Did you know that RFC 4733 replaced/obsoleted RFC 2833? I just learned this myself through a SIP Forum mailing list exchange the other day. For those not aware, RFC 2833 and now 4733 define methods of carrying DTMF signals (and other similar signaling) in RTP streams separate from the main audio component of the RTP stream. A typical example of use might be where you were using a highly-compressed audio codec for audio between two SIP endpoints where the high degree of compression might make it challenging for the DTMF tones to be correctly interpreted on the receiving end. Using "RFC 2833 compliant" signaling, the sending SIP endpoint would send those DTMF tones as separate packets within the RTP stream.
My key takeaway from learning about RFC 4733 is that we should really be talking about "RFC 4733 compliant" signaling... but given that the industry is really only now starting to really talk about "RFC 2822 compliant" signaling, I'm not sure I expect to see that happening anytime soon.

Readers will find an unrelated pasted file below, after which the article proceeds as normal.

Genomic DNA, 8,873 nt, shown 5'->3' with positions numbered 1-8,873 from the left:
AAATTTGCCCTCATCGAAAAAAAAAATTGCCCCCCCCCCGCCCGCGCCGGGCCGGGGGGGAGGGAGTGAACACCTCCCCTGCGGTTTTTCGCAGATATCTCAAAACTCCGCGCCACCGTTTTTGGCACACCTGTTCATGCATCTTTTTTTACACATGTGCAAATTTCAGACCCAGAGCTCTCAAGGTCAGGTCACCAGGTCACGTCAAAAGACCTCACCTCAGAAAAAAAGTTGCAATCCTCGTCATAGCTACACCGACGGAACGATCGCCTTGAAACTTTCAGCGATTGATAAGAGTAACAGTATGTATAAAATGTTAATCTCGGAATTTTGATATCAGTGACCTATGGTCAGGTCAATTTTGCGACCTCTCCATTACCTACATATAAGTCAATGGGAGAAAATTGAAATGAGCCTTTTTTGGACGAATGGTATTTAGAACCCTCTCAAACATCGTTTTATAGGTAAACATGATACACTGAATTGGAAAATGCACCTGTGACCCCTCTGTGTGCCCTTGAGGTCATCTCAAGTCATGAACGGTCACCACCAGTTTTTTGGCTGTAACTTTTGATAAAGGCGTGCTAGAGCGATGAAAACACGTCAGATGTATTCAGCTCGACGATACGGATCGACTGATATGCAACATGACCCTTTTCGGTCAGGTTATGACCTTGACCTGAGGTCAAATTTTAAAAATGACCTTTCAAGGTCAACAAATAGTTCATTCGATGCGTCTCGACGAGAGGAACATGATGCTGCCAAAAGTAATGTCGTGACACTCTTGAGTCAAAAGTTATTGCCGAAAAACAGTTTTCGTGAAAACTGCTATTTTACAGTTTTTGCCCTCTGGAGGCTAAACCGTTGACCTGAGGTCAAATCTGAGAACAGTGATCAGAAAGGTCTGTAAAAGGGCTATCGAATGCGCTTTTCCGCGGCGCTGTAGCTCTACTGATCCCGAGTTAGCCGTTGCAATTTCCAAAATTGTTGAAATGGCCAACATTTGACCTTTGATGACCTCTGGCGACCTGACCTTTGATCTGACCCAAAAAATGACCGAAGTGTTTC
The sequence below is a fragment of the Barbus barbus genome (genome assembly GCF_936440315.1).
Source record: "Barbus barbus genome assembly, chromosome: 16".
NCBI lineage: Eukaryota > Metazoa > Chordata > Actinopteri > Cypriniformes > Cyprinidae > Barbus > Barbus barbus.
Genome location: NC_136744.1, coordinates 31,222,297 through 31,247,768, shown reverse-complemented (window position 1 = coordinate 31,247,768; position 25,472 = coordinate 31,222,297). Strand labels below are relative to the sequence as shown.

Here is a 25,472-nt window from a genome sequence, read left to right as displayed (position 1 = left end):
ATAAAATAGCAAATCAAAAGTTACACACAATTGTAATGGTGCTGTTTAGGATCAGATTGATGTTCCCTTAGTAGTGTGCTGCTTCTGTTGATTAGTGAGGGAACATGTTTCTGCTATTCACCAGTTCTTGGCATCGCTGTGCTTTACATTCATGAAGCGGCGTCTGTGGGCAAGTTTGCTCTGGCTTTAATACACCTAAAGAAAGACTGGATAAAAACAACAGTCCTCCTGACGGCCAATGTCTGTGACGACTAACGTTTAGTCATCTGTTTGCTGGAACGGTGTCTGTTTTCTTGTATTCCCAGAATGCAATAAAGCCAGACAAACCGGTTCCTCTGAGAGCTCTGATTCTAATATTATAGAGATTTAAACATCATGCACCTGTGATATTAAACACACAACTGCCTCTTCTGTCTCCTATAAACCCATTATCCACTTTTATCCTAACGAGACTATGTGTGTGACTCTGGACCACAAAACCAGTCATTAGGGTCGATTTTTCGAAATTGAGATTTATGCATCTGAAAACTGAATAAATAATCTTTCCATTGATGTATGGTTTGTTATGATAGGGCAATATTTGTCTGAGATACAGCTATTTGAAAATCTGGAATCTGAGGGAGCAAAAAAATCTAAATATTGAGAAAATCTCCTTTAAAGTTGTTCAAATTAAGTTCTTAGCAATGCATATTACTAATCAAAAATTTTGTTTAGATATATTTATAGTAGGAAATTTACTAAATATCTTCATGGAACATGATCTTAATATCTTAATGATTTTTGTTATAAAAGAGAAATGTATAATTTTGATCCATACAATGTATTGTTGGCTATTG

Anyway, here's the abstract from RFC 4733 - you can naturally read the rest of the document to understand more:
This memo describes how to carry dual-tone multifrequency (DTMF) signalling, other tone signals, and telephony events in RTP packets. It obsoletes RFC 2833.
This memo captures and expands upon the basic framework defined in RFC 2833, but retains only the most basic event codes. It sets up an IANA registry to which other event code assignments may be added. Companion documents add event codes to this registry relating to modem, fax, text telephony, and channel-associated signalling events. The remainder of the event codes defined in RFC 2833 are conditionally reserved in case other documents revive their use.
This document provides a number of clarifications to the original document. However, it specifically differs from RFC 2833 by removing the requirement that all compliant implementations support the DTMF events. Instead, compliant implementations taking part in out-of-band negotiations of media stream content indicate what events they support. This memo adds three new procedures to the RFC 2833 framework: subdivision of long events into segments, reporting of multiple events in a single packet, and the concept and reporting of state events.